Wednesday, December 18, 2013

The Abominable Showman: Tom Kitt and American Idiot

Photo Courtesy Type A Marketing

Ain’t nothing like a Pulitzer
Pulitzer and Tony Award-winning composer Tom Kitt sits down for a frank tete-a-tete about the landmark Broadway musical American Idiot – which headlines Quebec City, Montreal, Kitchener, Hamilton and Toronto in early 2014 – and what it feels like to see one’s name up in lights on the Great White Way …
by Richard Burnett 

John Cameron Mitchell famously debuted his drag-punk rock musical Hedwig and the Angry Inch at the gloriously rundown Jane Street Theatre in NYC’s West Village back in 1998, the very same venue where Pulitzer Prize-winning American composer and conductor Tom Kitt kicked off his sensational Broadway career with a bang back in 2002, working on the raunchy Debbie Does Dallas: The Musical, which was adapted from the 1978 porn film that starred Bambi Woods. 

“That was one of my first big shows,” says Kitt who has since gone on to score such musicals as the landmark Next to Normal (for which he won the Pulitzer with his old friend Brian Yorkey, with whom he attended the BMI Lehman Engel Musical Theater Workshop as a team when they were both students at Columbia University) and, of course, the Tony and Grammy-winning rock musical American Idiot, for which Kitt arranged the music of Green Day for the Broadway stage.

The North American national tour of American Idiot – which tells the story of three lifelong friends forced to choose between their dreams and the safety of suburbia in a post 9/11 world – will headline in Quebec City (Jan 2-3, 2014) and Montreal (Jan 4-5) before headlining several cities across Ontario in March 2014.

American Idiot is a wonderful musical and I am so proud to be a part of such a visceral show,” Kitt told me this week.

Olivia Puckett and Jared Nepute (Photo by Jeremy Daniel)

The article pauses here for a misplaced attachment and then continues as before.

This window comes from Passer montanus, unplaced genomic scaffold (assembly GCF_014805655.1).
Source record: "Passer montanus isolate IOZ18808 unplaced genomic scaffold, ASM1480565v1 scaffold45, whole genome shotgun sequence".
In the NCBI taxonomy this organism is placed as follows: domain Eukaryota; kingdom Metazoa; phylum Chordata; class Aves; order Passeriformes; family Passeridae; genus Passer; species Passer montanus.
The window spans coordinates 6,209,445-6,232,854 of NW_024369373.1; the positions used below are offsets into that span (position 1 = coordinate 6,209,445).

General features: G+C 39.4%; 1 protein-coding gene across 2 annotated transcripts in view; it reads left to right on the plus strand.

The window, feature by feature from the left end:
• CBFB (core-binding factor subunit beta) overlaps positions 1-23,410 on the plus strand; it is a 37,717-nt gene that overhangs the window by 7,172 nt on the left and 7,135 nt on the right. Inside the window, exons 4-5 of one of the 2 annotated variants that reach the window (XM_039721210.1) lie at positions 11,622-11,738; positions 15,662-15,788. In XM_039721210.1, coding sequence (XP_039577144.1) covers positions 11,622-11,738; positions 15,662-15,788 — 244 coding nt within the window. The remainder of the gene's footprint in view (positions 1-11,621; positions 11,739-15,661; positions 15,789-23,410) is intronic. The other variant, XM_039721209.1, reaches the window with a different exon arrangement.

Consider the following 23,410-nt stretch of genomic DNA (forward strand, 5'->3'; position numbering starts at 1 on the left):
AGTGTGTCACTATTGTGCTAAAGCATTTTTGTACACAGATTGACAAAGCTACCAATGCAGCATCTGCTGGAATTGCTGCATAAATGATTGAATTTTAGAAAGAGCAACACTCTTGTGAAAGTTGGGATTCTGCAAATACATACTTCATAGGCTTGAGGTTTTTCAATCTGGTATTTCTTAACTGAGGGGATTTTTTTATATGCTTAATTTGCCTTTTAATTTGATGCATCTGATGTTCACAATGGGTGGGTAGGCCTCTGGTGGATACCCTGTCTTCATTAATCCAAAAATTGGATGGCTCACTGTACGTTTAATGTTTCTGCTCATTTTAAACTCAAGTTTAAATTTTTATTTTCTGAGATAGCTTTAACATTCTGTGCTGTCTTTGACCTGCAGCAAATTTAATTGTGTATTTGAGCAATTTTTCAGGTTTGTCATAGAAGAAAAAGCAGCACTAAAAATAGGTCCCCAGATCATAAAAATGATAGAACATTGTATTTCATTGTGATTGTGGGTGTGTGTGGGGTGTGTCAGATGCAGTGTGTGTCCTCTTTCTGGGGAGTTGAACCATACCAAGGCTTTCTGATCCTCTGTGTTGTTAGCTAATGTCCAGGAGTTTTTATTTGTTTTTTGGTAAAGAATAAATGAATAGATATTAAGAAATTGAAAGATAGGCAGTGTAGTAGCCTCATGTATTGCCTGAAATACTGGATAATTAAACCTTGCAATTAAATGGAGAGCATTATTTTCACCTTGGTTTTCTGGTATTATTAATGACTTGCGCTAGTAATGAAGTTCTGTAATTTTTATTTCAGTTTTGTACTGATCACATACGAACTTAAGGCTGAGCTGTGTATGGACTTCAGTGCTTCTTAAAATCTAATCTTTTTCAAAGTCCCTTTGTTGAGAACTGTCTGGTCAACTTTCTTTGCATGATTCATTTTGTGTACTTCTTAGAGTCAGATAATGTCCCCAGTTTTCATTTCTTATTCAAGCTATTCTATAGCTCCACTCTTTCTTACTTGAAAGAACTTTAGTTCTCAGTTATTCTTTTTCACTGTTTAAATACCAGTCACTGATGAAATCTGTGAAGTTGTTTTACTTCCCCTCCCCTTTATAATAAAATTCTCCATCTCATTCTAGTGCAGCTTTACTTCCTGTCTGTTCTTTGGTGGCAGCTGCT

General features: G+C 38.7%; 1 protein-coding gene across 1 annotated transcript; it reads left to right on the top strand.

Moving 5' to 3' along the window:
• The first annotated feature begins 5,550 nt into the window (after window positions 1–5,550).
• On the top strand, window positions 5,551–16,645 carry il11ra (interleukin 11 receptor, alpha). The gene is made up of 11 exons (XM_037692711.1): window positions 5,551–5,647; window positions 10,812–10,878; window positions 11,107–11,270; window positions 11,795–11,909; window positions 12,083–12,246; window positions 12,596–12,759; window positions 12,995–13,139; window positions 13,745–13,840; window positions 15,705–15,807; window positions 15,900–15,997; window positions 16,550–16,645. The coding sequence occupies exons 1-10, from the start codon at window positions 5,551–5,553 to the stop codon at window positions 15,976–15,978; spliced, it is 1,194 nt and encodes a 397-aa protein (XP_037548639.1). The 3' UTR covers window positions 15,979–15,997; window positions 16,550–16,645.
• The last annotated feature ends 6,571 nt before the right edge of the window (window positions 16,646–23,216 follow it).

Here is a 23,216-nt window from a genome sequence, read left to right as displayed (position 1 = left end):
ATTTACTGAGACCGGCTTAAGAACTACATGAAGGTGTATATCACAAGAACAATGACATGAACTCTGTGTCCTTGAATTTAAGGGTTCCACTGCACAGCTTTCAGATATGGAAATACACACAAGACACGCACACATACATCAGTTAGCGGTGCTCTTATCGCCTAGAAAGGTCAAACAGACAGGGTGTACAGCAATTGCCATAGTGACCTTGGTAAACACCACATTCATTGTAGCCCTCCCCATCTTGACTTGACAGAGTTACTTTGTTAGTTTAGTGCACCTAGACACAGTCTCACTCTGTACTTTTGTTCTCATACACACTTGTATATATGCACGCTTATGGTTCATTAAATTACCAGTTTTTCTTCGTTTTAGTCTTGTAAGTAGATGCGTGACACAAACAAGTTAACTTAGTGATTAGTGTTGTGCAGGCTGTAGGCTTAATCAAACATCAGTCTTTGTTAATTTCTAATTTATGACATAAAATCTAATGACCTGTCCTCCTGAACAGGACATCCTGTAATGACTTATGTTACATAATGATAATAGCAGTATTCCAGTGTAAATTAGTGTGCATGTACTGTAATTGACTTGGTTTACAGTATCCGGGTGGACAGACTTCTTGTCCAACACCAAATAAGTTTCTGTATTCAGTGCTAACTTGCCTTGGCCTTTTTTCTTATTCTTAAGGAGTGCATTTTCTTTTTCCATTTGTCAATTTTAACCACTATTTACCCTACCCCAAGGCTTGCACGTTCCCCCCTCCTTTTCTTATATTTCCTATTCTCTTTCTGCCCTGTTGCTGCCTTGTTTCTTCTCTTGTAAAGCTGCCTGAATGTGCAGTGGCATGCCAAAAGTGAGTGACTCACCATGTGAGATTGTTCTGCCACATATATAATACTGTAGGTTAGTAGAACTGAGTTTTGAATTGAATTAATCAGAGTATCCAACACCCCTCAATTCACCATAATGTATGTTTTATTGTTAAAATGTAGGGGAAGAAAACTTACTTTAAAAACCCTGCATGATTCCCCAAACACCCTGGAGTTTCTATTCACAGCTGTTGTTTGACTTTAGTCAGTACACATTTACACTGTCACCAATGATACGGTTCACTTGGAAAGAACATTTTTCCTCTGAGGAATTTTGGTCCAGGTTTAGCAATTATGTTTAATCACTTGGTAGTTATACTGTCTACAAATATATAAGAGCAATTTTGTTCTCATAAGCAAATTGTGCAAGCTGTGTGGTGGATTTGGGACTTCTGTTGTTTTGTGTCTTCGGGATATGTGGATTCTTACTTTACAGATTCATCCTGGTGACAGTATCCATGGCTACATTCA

Kitt also agreed his road to Broadway was not paved with gold.

“It’s tough when you’re young because you die every day knowing how close you are, but you still have to take on jobs just to make money,” says Kitt, now aged 39 and a married father of three. “It’s a very precarious and unsettled time in your life. I often say to people about my 20s [that] I certainly miss being young but that time is a very scary time, doing all the things you have to do to get where you are. Do you want to do all of that again?”

One of Kitt’s many paying-your-dues gigs over the years was playing cocktail piano. “I loved doing that at the Stella del Mare piano bar in Manhattan. This was a special place because there were no set rules on what I had to play,” Kitt recalls. “One night there wasn’t a lot of people in the bar and I felt like playing The White Album [by The Beatles]!”

Then – no pun intended – came Debbie Does Dallas. “That was really validating and energizing!” Kitt says. “The more you can see how [other shows] are run and developed, the better-educated you are when you go into your own show.”

That all paid off when Kitt and Brian Yorkey won the Pulitzer Prize for Drama for their rock musical Next to Normal, which also won Kitt two Tony Awards, for Best Score (with Yorkey) and Best Orchestrations (with Michael Starobin).